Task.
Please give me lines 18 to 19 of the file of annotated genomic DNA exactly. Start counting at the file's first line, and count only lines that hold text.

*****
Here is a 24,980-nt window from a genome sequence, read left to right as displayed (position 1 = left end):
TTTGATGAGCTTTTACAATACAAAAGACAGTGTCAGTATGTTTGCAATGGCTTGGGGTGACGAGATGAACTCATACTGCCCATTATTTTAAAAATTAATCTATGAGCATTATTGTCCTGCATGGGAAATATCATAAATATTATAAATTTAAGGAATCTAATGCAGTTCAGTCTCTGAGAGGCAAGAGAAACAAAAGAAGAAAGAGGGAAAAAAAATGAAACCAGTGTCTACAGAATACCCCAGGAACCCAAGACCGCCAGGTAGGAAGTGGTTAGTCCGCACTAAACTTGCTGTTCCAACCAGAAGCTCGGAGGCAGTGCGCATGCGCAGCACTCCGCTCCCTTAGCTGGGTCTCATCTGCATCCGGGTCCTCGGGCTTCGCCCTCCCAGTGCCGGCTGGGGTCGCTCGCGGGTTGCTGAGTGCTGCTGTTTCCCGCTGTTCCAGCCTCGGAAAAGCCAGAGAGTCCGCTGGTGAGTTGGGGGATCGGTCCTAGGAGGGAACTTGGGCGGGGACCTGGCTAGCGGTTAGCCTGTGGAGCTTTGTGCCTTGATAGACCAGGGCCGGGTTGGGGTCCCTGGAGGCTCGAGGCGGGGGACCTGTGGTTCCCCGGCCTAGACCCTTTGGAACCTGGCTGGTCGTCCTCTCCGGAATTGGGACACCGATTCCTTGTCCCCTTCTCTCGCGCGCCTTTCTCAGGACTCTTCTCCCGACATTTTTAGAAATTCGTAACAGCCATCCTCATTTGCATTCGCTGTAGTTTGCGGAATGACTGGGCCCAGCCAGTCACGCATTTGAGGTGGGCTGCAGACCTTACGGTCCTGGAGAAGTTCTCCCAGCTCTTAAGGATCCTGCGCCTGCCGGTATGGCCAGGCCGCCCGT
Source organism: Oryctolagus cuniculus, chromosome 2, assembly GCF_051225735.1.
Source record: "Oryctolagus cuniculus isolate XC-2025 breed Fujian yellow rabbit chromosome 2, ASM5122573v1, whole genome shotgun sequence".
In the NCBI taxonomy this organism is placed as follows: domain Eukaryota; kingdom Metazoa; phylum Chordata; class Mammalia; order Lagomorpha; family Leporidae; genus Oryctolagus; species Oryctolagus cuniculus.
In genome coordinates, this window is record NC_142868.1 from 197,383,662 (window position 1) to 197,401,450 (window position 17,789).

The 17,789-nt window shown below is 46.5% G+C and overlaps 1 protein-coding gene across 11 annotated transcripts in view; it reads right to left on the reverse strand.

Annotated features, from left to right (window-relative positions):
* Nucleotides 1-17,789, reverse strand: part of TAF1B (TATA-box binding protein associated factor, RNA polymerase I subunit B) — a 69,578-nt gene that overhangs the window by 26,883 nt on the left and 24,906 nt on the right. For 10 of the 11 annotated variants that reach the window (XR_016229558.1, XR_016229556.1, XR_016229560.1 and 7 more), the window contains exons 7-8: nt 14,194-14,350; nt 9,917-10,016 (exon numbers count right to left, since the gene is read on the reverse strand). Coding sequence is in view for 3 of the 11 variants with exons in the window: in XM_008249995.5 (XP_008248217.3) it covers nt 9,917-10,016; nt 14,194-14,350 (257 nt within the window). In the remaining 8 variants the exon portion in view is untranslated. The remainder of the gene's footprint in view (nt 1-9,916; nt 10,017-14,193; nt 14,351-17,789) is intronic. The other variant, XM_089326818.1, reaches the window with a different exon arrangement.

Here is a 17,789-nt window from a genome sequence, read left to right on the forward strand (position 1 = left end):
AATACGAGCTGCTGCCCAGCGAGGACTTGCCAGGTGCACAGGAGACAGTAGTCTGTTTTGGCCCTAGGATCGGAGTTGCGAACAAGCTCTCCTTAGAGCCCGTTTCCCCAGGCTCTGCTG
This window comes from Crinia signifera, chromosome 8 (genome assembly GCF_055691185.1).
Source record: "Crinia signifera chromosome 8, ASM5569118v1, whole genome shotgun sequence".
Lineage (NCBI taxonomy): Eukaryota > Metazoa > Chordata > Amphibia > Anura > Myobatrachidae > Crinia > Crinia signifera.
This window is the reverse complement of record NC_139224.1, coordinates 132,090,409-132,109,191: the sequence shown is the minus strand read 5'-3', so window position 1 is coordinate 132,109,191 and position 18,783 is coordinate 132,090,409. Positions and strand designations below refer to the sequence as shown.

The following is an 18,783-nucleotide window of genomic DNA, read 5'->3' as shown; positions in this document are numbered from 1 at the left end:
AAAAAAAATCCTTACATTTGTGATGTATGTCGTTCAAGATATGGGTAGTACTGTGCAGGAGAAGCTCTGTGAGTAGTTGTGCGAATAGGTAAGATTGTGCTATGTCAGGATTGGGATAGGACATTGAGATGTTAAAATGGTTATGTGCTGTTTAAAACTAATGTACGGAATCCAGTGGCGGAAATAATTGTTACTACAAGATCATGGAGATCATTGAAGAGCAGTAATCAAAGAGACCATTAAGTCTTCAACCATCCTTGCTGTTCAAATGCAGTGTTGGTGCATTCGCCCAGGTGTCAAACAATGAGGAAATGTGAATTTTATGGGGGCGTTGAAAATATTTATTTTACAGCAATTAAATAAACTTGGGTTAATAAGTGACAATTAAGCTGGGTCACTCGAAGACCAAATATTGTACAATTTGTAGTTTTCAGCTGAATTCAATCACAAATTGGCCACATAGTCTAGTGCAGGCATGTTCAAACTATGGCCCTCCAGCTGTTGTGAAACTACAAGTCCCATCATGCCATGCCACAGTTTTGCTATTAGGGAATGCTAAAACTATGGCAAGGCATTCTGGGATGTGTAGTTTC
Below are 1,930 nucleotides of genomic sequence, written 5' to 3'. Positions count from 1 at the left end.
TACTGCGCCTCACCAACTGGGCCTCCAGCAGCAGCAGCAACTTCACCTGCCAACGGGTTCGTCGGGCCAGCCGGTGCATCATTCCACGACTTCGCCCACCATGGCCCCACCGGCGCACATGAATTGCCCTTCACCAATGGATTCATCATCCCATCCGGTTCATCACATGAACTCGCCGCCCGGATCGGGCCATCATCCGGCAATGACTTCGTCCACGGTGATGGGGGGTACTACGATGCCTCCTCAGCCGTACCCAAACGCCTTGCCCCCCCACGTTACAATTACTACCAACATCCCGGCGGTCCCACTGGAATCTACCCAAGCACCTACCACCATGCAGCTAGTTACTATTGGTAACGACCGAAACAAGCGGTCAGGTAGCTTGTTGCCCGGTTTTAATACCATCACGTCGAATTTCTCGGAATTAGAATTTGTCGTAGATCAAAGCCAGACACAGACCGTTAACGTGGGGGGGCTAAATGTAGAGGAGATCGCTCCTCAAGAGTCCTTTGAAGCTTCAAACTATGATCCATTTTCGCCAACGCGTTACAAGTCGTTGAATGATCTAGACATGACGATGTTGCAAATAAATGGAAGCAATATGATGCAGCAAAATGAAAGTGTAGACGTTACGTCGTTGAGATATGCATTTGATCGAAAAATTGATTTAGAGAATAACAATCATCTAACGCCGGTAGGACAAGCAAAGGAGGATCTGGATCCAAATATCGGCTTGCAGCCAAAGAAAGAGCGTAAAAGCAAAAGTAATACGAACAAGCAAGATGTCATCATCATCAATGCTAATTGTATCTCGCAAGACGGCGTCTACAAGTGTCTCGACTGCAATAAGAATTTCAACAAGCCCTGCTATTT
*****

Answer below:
Below are 1,930 nucleotides of genomic sequence, written 5' to 3'. Positions count from 1 at the left end.
TACTGCGCCTCACCAACTGGGCCTCCAGCAGCAGCAGCAACTTCACCTGCCAACGGGTTCGTCGGGCCAGCCGGTGCATCATTCCACGACTTCGCCCACCATGGCCCCACCGGCGCACATGAATTGCCCTTCACCAATGGATTCATCATCCCATCCGGTTCATCACATGAACTCGCCGCCCGGATCGGGCCATCATCCGGCAATGACTTCGTCCACGGTGATGGGGGGTACTACGATGCCTCCTCAGCCGTACCCAAACGCCTTGCCCCCCCACGTTACAATTACTACCAACATCCCGGCGGTCCCACTGGAATCTACCCAAGCACCTACCACCATGCAGCTAGTTACTATTGGTAACGACCGAAACAAGCGGTCAGGTAGCTTGTTGCCCGGTTTTAATACCATCACGTCGAATTTCTCGGAATTAGAATTTGTCGTAGATCAAAGCCAGACACAGACCGTTAACGTGGGGGGGCTAAATGTAGAGGAGATCGCTCCTCAAGAGTCCTTTGAAGCTTCAAACTATGATCCATTTTCGCCAACGCGTTACAAGTCGTTGAATGATCTAGACATGACGATGTTGCAAATAAATGGAAGCAATATGATGCAGCAAAATGAAAGTGTAGACGTTACGTCGTTGAGATATGCATTTGATCGAAAAATTGATTTAGAGAATAACAATCATCTAACGCCGGTAGGACAAGCAAAGGAGGATCTGGATCCAAATATCGGCTTGCAGCCAAAGAAAGAGCGTAAAAGCAAAAGTAATACGAACAAGCAAGATGTCATCATCATCAATGCTAATTGTATCTCGCAAGACGGCGTCTACAAGTGTCTCGACTGCAATAAGAATTTCAACAAGCCCTGCTATTT